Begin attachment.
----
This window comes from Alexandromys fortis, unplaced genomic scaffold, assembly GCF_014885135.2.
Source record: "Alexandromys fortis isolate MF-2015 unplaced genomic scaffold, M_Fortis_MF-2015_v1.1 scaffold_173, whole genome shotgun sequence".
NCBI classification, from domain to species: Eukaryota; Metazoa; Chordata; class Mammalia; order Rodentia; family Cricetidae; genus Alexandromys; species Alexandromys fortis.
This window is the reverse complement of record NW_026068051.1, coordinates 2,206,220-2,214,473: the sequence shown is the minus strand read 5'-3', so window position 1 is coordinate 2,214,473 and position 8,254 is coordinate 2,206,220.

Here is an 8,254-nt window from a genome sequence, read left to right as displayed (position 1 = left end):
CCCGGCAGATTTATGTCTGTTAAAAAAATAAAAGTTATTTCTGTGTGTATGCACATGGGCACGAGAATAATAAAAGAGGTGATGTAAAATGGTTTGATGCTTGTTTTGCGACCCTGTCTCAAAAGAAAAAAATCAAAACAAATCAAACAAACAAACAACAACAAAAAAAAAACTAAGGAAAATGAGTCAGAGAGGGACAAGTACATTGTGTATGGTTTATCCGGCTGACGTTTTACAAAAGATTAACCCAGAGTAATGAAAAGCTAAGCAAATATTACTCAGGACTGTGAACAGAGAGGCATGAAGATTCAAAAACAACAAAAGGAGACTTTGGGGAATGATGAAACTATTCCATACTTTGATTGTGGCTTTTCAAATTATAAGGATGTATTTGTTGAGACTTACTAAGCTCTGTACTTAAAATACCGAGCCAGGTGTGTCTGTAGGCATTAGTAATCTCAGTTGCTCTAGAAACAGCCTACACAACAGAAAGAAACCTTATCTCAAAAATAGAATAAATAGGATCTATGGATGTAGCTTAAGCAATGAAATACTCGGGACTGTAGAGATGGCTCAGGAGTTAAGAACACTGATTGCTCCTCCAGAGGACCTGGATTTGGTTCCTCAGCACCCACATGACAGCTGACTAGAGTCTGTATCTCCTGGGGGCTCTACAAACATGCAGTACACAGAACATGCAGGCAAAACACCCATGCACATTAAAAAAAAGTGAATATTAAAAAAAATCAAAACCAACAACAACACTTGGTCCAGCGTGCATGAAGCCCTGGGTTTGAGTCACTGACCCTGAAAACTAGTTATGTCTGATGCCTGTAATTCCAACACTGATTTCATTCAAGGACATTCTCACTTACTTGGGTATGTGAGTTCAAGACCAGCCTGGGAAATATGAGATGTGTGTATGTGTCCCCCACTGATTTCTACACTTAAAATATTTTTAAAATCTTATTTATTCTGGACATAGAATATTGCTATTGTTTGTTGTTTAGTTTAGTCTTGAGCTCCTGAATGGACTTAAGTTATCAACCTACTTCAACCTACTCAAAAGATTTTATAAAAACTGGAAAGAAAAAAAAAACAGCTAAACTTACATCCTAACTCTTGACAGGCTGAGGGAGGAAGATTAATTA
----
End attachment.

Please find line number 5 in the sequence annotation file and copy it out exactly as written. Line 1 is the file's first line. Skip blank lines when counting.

Here is an 8,254-nt window from a genome sequence, read left to right as displayed (position 1 = left end):